The economic disruption coupled with the closure of educational institutions due to the coronavirus pandemic could raise dropout at schools since many families, mostly lower-income groups, have been sending their children out for work.
Experts believe that the coronavirus is not only pushing children into the labor market but also depriving children of much more including education.
“The lower income group people are the worst hit by the virus outbreak. These families do not even ensure afford make end meets for their children,” said economist Dr Khondaker Golam Moazzem.
“So, they are sending their children to the labor market to earn some extras. Thus, it will result in a significant dropout at schools in the post-pandemic period,” he added.
Over the years, Bangladesh has significantly reduced dropout rate at the primary level from 40 percent in 2009 to 18 percent in 2018.
However, the dropout rate is still too high for secondary (37.6 percent) and post-secondary education (19.6 percent), according to Bangladesh Bureau of Educational Information and Statistics (BANBEIS).
The World Economic Forum also warned to a significant rise in the school dropout numbers as schools are shut in 146 countries due to the spread of the global pandemic.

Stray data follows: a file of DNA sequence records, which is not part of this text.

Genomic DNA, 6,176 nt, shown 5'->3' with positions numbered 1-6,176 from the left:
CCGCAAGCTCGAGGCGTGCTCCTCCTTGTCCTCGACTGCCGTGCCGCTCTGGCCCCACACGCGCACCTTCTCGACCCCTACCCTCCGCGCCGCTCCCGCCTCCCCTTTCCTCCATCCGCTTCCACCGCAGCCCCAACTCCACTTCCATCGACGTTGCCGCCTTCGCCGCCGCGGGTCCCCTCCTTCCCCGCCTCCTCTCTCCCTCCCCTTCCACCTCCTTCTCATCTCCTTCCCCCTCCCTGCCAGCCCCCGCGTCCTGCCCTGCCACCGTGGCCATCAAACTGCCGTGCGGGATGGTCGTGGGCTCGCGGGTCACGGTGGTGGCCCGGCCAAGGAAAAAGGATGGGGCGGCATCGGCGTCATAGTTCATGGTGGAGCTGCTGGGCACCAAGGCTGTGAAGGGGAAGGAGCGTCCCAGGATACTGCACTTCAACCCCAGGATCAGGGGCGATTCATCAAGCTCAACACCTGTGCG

A daily wage-earner, Awal told this correspondent that two out of his three children went to schools. The pandemic has stopped his earnings and shut the kid’s schools too.
Now he sends his children for work so they can contribute to family, said Awal who resides in the capital’s Rampur area.
Asked why he decided it Awal replied, “I am the lone earning source of my family. As the virus (outbreak) reduced my earnings, I cannot mange everything alone like I did it before”.
According to United Nations, child labour decreased by 94 million since 2000, but that gain is now at risk. Thanks to the pandemic.
The Covid-19 crisis may push millions more children into child labour, including in countries like Bangladesh, India, Brazil and Mexico, according to a report from the International Labour Organisation (ILO) and UNICEF titled ‘COVID-19 and child labour: A time of crisis, a time to act' released on mid-June.
“In times of crisis, child labour becomes a coping mechanism for many families,” said UNICEF Executive Director Henrietta Fore.
“As poverty rises, schools close and the availability of social services decreases, more children are pushed into the workforce.
“As we re-imagine the world post-Covid, we need to make sure that children and their families have the tools they need to weather similar storms in the future. Quality education, social protection services, and better economic opportunities can be game changers.”
In 2018, 258 million children of primary and secondary school age were out of school. Now, due to the ongoing Covid-19 pandemic, 1.2 billion children find themselves out of school, at least physically, the report said.
Economist Moazzem, however, urged the government to safeguard the low-income group people so that their financial hardship does not worsen further.
Government should extend its relief and financial aid to help them survive the pandemic, suggested Moazzem, who is a research director at the private-think tank Centre for Policy Dialogue (CPD).